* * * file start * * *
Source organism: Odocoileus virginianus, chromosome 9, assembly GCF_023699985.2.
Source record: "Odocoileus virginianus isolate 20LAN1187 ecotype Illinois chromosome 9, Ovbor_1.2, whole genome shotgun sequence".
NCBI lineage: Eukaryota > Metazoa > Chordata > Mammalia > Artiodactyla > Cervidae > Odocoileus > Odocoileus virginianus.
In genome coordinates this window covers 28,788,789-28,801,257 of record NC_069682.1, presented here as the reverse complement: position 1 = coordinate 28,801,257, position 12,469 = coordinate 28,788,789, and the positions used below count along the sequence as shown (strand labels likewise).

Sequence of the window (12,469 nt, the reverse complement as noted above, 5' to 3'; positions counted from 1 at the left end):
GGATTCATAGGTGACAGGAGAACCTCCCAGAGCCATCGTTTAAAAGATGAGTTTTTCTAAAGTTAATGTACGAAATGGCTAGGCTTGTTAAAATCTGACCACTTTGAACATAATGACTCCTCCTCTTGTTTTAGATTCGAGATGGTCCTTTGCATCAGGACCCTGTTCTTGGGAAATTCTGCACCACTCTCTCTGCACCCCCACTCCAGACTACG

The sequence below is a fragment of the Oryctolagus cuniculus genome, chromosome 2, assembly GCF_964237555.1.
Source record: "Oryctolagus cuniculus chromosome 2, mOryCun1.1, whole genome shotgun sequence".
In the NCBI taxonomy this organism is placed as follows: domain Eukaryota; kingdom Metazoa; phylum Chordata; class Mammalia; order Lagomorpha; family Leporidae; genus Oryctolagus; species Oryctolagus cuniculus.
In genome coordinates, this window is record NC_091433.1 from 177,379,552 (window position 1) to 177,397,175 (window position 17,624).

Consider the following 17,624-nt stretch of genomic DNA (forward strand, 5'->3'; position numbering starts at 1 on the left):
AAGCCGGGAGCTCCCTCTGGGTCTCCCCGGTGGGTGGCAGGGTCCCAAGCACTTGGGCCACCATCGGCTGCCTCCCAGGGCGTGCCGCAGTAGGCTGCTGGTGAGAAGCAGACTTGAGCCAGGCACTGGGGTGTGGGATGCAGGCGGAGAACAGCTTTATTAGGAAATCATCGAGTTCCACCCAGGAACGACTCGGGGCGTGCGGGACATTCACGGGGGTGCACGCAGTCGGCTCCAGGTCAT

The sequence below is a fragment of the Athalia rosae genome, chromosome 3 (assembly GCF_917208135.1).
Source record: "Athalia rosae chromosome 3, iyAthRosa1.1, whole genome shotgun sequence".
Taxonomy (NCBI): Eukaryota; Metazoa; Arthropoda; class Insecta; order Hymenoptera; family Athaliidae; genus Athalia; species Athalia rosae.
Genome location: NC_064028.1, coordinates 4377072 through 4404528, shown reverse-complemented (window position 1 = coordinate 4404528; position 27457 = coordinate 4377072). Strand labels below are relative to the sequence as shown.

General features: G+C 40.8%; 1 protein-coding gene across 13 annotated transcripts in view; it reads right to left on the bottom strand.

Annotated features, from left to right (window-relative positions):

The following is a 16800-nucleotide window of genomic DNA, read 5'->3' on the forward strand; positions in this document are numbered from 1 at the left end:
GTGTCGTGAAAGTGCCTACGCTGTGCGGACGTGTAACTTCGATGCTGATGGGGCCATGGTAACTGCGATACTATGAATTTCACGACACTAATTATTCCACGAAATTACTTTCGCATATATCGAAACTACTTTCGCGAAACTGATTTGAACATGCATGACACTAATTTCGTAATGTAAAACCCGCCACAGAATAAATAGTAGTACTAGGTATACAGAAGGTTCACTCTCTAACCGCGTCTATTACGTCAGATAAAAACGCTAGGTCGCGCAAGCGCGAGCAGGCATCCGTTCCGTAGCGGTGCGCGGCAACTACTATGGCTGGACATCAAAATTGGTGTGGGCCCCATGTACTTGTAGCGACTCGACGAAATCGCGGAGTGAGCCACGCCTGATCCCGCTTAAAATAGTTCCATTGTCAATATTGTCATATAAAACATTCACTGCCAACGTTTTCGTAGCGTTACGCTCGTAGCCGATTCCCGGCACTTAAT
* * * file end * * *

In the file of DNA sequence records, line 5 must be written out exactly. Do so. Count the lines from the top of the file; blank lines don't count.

Sequence of the window (12,469 nt, the reverse complement as noted above, 5' to 3'; positions counted from 1 at the left end):